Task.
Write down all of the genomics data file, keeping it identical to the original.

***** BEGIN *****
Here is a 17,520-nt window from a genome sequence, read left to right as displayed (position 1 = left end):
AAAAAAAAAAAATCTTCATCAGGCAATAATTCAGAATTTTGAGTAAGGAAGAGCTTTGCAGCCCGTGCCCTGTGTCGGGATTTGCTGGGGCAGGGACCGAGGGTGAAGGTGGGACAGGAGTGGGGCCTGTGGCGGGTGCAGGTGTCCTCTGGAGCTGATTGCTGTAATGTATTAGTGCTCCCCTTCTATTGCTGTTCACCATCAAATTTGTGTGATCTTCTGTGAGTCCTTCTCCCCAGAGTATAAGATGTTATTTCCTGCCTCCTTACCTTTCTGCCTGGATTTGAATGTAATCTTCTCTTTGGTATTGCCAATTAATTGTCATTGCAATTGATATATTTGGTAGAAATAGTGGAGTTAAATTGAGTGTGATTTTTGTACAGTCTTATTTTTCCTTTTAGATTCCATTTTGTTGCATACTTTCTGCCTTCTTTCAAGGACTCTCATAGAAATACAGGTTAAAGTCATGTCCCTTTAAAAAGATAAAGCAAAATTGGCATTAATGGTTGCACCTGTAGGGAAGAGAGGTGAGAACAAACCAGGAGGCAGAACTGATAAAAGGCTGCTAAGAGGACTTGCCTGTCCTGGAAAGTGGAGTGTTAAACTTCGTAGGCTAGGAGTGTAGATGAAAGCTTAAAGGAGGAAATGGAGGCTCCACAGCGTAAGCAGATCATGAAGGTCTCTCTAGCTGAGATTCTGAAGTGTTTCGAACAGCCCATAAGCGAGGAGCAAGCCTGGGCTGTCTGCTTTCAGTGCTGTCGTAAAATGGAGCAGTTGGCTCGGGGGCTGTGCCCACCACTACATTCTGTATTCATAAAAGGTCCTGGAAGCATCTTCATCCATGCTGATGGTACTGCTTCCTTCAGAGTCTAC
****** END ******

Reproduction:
Here is a 17,520-nt window from a genome sequence, read left to right as displayed (position 1 = left end):
AAAAAAAAAAAATCTTCATCAGGCAATAATTCAGAATTTTGAGTAAGGAAGAGCTTTGCAGCCCGTGCCCTGTGTCGGGATTTGCTGGGGCAGGGACCGAGGGTGAAGGTGGGACAGGAGTGGGGCCTGTGGCGGGTGCAGGTGTCCTCTGGAGCTGATTGCTGTAATGTATTAGTGCTCCCCTTCTATTGCTGTTCACCATCAAATTTGTGTGATCTTCTGTGAGTCCTTCTCCCCAGAGTATAAGATGTTATTTCCTGCCTCCTTACCTTTCTGCCTGGATTTGAATGTAATCTTCTCTTTGGTATTGCCAATTAATTGTCATTGCAATTGATATATTTGGTAGAAATAGTGGAGTTAAATTGAGTGTGATTTTTGTACAGTCTTATTTTTCCTTTTAGATTCCATTTTGTTGCATACTTTCTGCCTTCTTTCAAGGACTCTCATAGAAATACAGGTTAAAGTCATGTCCCTTTAAAAAGATAAAGCAAAATTGGCATTAATGGTTGCACCTGTAGGGAAGAGAGGTGAGAACAAACCAGGAGGCAGAACTGATAAAAGGCTGCTAAGAGGACTTGCCTGTCCTGGAAAGTGGAGTGTTAAACTTCGTAGGCTAGGAGTGTAGATGAAAGCTTAAAGGAGGAAATGGAGGCTCCACAGCGTAAGCAGATCATGAAGGTCTCTCTAGCTGAGATTCTGAAGTGTTTCGAACAGCCCATAAGCGAGGAGCAAGCCTGGGCTGTCTGCTTTCAGTGCTGTCGTAAAATGGAGCAGTTGGCTCGGGGGCTGTGCCCACCACTACATTCTGTATTCATAAAAGGTCCTGGAAGCATCTTCATCCATGCTGATGGTACTGCTTCCTTCAGAGTCTAC